The Vermont Fish & Wildlife Department and The Nature Conservancy have partnered to conserve a parcel of land that connects two separate units of the Mud Creek Wildlife Management Area and protects a 4-mile contiguous stretch of wetland from Ransoms Bay of Lake Champlain to the Canadian border. The tract also connects with 1,000 acres of conserved land on the Quebec side of the border.

The purchase of the 148.9 acre parcel follows a long-term effort to conserve the tract by Fish & Wildlife’s Bill Crenshaw and The Nature Conservancy’s Jon Binhammer.

“What makes the Crosby tract special is that Bill Crenshaw and Jon Binhammer worked on the conservation of this land for 17 years with two different landowners,” said Jane Lazorchak, land acquisition coordinator for the Vermont Fish & Wildlife Department. “Bill and Jon’s perseverance to see that this land was conserved and available to the public, in addition to their many other conservation projects throughout Vermont, represent a legacy that will last for generations.” Crenshaw retired in December following a 39-year career with the Fish & Wildlife Department.

“We have finally achieved our desired result – permanent public access to about 30 acres of uplands, 120 acres of wetlands, and 1,800 feet of frontage on Lake Champlain, including a natural lake sand beach and rock outcrop called Blue Rock” said Binhammer.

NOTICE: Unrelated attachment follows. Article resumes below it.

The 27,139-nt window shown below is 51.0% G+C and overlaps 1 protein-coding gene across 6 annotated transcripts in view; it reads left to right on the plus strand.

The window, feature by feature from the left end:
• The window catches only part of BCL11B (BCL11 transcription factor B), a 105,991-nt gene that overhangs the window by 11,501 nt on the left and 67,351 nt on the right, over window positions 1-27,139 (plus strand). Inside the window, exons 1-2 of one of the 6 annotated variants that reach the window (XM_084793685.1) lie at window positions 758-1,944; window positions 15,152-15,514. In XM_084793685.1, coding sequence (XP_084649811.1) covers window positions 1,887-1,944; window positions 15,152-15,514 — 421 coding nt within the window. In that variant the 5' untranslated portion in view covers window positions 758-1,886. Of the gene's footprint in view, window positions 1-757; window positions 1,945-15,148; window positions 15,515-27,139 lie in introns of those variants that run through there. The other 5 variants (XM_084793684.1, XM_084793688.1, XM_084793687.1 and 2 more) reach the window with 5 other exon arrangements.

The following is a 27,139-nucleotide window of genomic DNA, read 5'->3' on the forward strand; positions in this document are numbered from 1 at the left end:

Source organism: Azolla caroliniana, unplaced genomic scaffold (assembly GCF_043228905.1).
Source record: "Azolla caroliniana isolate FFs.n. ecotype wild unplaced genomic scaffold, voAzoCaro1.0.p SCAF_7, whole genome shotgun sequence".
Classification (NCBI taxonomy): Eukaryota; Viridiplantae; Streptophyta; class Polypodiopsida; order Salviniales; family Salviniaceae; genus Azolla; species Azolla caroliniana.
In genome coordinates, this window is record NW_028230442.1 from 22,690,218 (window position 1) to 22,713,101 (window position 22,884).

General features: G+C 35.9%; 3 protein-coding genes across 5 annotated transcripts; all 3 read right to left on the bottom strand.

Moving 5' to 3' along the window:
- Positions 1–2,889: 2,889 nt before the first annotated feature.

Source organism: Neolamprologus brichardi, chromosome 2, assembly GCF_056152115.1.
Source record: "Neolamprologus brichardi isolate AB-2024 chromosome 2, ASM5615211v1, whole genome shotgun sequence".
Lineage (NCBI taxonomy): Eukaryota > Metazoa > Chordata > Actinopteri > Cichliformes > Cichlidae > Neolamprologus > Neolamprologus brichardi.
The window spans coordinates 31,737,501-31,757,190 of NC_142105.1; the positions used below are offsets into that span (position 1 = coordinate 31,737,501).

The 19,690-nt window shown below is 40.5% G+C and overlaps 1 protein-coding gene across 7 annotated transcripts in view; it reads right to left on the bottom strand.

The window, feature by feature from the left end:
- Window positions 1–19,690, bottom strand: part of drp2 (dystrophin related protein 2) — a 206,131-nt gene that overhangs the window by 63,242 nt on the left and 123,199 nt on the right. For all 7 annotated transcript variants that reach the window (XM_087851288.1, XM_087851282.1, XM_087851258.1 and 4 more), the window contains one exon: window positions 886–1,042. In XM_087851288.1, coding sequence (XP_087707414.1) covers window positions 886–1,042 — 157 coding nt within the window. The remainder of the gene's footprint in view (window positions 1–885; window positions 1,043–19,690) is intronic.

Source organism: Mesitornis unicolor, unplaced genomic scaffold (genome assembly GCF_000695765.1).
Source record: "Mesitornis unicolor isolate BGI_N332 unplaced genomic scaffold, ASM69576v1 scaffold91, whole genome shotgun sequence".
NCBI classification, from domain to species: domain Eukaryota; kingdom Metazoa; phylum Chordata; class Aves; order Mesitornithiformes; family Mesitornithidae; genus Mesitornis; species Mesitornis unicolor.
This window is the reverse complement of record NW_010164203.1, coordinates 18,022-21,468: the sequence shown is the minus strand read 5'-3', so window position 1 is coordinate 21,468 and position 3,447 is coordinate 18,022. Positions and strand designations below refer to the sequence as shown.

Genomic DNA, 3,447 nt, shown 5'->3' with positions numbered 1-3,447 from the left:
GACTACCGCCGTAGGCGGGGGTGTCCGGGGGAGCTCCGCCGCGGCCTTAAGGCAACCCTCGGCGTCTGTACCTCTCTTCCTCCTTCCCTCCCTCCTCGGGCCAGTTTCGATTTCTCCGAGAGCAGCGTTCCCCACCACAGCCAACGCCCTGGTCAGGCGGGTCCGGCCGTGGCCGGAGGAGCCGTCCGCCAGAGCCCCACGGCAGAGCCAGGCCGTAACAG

The Crosby tract and Mud Creek area is well known for its waterfowl and other wetland-associated wildlife. “These forested wetlands are the preferred habitat for wood ducks, and the rocky outcrop is a basking habitat for the spiny softshell turtle, a state-threatened species,” said Binhammer.

“This is an outstanding piece of fish and wildlife habitat,” added Crenshaw. “About 75 percent of it is Lake Champlain-influenced wetlands which are naturally productive.”

Funding for this purchase came from the North American Wetlands Conservation Act (NAWCA), passed by Congress in 1989 to conserve wetlands throughout North America for waterfowl and other wetland-dependent species. Vermont Duck Stamp Funds were used in part to help match the NAWCA grant. The Vermont Duck Stamp Program started in 1985 by Legislative action and to date has completed 82 projects in the state with approximately 11,000 acres of wetlands and adjacent uplands protected or enhanced.

Image courtesy Vermont Fish and Wildlife Department

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